Law

Legal Remedies Available If Your Employer Is Refusing To Pay Your Salary

From our friends at
LawRato

December 11th, 2017

SHARES

Non-payment of salary by the employer is one of the most common problems faced by an employee during the course of his/her employment. This usually happens when the employee is about to resign or his contractual period is about to get over. An employer may also deny paying salary to an employee at the time of firing them. In such circumstances, the employee usually feels helpless and being unaware of the other types of remedy available, s/he often resort to the courts but the litigation cost could prove to be really expensive for him. Thus, this article provides the reader with a complete set of knowledge related to all the types of remedies available in such a case.


The employer and the employee enter in an employment contract where the employee is required to work or provide services to the employer and the employer is required to provide remuneration for the work or the services offered to him. Non- payment of remuneration by the employer for any work/service received is not just a breach of contract but also a violation of the statutory duty. Technically an occasional failure to pay the salary is a breach of contract but it does not entitle you to resign or claim for constructive dismissal.


Employers believe that an employee does not have enough resources to pursue a case against the employer. However, the law clearly protects the rights of an employee and there are various remedies available at the disposal of an employee that can land the employer in trouble.

 

 

PART 1

What steps can you take-

 

  1. Send a legal notice- To effectively reconcile the dispute, you must first send a legal notice. The legal notice should categorically state all the steps you intend to take against the employer. The advantage of sending a legal notice is that your employer might clear all your dues before instituting a lawsuit against you. For sending a legal notice to take the assistance of a credible lawyer asking the employer to pay the salary due to him.

  2. Go for Arbitration- If the employer does not take an immediate action after the legal notice is served on him, the aggrieved employee can resort to the other remedies. The employee should carefully read the employment contract before signing it. The employment contract usually contains a clause that provides for referring the matter to arbitration in respect of any dispute arising out of the contract. If such an arbitration clause is present, the employee can refer the matter to arbitration and proceed as provided in the contract or as per the provisions of the Arbitration and Conciliation Act, 1996. Arbitration is a method of resolving a dispute outside court. Arbitration is a lot faster than litigating in courts. An arbitration clause helps you sort a dispute without actually going to courts. Also, both the parties can mutually choose the arbitrator, i.e., the person who will decide the dispute. Opting for arbitration saves both the litigant’s and court’s time.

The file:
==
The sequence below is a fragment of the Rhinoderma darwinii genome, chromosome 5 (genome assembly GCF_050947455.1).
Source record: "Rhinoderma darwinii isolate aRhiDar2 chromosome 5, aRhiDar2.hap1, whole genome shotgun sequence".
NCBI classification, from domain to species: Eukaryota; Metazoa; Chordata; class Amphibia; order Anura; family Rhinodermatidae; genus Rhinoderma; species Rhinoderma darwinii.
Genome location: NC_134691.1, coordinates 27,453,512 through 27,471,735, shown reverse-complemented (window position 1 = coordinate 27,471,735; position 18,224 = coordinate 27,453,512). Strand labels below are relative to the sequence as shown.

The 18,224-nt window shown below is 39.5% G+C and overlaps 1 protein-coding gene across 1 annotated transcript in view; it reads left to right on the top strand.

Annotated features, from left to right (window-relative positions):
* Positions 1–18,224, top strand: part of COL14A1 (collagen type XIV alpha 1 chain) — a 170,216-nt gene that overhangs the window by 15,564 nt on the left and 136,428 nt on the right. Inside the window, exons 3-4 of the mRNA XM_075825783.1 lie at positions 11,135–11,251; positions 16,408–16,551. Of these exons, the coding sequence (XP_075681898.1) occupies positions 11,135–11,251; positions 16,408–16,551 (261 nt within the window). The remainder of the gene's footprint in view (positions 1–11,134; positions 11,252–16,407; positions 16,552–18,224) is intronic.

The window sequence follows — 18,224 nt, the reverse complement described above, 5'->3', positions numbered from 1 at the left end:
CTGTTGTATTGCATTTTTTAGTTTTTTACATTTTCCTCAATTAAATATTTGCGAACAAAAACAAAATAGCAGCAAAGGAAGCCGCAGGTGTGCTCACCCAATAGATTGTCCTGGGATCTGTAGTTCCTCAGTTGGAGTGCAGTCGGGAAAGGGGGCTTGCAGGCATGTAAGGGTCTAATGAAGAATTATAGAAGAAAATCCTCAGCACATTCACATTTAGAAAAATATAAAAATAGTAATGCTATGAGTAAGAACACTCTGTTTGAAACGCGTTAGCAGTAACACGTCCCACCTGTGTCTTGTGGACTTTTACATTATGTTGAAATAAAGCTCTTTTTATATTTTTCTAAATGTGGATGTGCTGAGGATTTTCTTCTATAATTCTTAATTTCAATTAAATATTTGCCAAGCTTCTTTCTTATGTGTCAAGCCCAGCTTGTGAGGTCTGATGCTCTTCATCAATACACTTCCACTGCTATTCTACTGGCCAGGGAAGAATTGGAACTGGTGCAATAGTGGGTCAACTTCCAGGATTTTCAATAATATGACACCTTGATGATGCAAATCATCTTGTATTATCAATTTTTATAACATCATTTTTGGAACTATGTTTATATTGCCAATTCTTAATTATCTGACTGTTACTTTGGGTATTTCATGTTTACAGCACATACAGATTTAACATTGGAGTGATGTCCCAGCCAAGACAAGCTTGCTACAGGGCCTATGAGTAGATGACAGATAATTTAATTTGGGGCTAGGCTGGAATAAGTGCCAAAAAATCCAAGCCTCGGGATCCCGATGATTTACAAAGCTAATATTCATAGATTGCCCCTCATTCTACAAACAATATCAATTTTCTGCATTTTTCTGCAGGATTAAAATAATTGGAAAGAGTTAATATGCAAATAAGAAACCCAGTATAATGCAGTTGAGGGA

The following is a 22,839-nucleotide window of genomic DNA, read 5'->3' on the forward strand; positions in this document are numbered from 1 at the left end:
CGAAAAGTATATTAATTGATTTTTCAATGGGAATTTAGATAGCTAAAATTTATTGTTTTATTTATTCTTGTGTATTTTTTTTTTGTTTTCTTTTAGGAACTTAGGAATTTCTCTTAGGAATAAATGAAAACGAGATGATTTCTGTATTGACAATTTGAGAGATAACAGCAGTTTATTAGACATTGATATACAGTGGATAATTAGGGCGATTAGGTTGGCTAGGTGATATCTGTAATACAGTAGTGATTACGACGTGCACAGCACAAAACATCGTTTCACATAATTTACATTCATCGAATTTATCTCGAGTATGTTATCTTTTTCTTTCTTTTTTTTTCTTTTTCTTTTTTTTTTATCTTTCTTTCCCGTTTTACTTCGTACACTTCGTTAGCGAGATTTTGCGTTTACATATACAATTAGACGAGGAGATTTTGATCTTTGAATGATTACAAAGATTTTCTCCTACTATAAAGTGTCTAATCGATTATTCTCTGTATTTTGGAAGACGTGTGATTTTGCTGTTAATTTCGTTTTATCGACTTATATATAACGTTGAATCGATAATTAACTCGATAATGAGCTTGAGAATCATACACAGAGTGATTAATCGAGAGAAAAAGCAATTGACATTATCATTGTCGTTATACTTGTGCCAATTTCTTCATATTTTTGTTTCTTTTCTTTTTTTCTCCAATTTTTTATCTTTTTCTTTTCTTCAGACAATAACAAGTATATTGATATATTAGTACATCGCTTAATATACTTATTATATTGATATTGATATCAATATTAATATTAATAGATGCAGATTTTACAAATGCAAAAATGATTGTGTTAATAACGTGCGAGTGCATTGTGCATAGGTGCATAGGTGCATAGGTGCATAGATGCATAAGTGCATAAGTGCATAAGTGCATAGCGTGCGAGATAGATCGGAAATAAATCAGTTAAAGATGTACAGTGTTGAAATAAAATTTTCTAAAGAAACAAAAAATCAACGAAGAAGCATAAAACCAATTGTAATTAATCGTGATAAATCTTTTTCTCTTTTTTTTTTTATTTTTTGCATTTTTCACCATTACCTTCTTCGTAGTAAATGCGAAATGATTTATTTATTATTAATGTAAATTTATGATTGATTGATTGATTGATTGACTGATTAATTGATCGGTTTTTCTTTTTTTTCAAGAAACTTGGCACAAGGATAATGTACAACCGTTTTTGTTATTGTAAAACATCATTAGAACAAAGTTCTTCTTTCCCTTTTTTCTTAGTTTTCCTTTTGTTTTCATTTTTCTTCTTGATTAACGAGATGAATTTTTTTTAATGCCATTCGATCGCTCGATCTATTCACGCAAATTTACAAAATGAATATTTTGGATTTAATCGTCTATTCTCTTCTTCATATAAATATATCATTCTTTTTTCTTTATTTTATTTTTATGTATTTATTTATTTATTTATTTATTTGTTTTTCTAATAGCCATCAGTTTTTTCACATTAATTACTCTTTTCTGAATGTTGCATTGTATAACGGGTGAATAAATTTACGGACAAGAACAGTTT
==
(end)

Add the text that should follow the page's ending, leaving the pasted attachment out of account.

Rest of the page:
3. Approach the labour commissioner- If there is no ‘Arbitration clause’ or where the matter is not resolved through such settlement, the employee can make an application to the Labour Commission of your District, who shall try to resolve the matter between you both.

  4. File a complaint before Labour Court- If the dispute does not get settled before the Labour Commission then the employee can file an application before the Labour Court in accordance with the provisions of Section 33(C) of the Industrial Dispute Act, 1947. Provided that such an application shall be made within one year from the date on which the salary has become due. If the court is satisfied that a genuine complaint has been made then it shall order a certificate and direct the collector to recover from the employer such amount as has been due. The labour court shall dispose of the case within a period of three months.

  5. File a civil suit- If an employee is a manager of the company or at any other post above the executive level, then he may also file a suit in the civil court in accordance with the provisions of Civil Procedure Code, 1908. But the employee should not resort to this remedy at first, he shall take into consideration the other methods of dispute resolution. A civil court litigation may take longer to resolve the dispute.

Documents that you keep ready for initiating an action against the employer-

  1. Copy of your employment contract- Keep a copy of your employment contract ready which stipulates how much and when the employer was liable to pay you.

  2. Evidence showing you have not received your salary-  Keep a copy of your bank account details ready to prove that you have not received your salary

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